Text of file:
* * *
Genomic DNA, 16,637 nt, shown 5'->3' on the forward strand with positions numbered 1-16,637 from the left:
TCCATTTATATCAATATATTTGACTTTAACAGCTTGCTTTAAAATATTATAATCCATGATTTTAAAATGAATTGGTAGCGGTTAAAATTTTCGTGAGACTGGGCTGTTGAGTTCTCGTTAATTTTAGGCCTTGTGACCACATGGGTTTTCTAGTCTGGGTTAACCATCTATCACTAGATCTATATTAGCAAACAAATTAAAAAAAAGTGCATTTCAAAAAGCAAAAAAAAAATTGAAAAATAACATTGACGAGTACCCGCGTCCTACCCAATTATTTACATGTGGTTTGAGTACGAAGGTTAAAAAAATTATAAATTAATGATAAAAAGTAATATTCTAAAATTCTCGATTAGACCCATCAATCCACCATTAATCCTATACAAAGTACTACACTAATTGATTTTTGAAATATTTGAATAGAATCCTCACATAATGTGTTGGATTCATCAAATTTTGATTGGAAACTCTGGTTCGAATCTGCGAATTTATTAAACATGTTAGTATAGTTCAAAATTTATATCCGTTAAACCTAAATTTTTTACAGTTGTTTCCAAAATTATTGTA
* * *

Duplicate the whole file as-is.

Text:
Genomic DNA, 16,637 nt, shown 5'->3' on the forward strand with positions numbered 1-16,637 from the left:
TCCATTTATATCAATATATTTGACTTTAACAGCTTGCTTTAAAATATTATAATCCATGATTTTAAAATGAATTGGTAGCGGTTAAAATTTTCGTGAGACTGGGCTGTTGAGTTCTCGTTAATTTTAGGCCTTGTGACCACATGGGTTTTCTAGTCTGGGTTAACCATCTATCACTAGATCTATATTAGCAAACAAATTAAAAAAAAGTGCATTTCAAAAAGCAAAAAAAAAATTGAAAAATAACATTGACGAGTACCCGCGTCCTACCCAATTATTTACATGTGGTTTGAGTACGAAGGTTAAAAAAATTATAAATTAATGATAAAAAGTAATATTCTAAAATTCTCGATTAGACCCATCAATCCACCATTAATCCTATACAAAGTACTACACTAATTGATTTTTGAAATATTTGAATAGAATCCTCACATAATGTGTTGGATTCATCAAATTTTGATTGGAAACTCTGGTTCGAATCTGCGAATTTATTAAACATGTTAGTATAGTTCAAAATTTATATCCGTTAAACCTAAATTTTTTACAGTTGTTTCCAAAATTATTGTA